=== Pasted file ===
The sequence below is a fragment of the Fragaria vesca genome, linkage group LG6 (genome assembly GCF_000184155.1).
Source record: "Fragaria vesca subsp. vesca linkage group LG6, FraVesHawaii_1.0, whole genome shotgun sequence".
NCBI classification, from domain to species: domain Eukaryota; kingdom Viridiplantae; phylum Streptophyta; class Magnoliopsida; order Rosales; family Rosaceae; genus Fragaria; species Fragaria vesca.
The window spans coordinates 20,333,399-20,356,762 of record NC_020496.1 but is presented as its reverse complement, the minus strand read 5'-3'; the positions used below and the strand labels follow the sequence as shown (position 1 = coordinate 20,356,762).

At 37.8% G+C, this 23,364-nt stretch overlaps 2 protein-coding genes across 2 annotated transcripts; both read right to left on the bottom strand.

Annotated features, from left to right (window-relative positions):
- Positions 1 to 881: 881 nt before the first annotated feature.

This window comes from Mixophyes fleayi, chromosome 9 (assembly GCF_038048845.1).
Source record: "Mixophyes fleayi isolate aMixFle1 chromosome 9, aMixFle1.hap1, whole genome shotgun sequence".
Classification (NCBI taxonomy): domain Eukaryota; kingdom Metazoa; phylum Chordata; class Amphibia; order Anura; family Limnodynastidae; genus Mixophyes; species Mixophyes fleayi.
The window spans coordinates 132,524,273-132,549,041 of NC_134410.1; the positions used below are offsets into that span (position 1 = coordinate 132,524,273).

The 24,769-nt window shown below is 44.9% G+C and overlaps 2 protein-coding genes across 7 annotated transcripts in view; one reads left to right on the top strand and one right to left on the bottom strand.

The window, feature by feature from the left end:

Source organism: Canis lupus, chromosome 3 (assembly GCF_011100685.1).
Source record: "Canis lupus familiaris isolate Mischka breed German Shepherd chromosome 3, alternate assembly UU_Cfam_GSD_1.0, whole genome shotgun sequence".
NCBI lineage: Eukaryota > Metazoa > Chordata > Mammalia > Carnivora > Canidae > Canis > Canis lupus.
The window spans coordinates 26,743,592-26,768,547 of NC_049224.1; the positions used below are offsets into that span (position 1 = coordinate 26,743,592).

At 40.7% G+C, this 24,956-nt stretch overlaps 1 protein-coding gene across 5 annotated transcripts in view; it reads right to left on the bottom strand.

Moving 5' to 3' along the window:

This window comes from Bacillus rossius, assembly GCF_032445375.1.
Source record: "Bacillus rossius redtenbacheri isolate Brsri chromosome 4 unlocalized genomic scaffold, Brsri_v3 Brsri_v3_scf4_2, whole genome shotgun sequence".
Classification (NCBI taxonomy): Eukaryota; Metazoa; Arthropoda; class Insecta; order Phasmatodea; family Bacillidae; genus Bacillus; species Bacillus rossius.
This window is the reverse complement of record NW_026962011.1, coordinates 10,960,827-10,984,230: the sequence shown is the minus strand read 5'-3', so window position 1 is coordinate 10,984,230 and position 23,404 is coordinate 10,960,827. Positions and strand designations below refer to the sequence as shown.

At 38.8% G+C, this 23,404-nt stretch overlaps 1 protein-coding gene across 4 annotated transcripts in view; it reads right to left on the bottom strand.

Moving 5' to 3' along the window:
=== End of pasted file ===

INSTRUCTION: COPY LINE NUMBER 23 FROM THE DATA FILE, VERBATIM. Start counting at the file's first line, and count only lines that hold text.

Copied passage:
This window is the reverse complement of record NW_026962011.1, coordinates 10,960,827-10,984,230: the sequence shown is the minus strand read 5'-3', so window position 1 is coordinate 10,984,230 and position 23,404 is coordinate 10,960,827. Positions and strand designations below refer to the sequence as shown.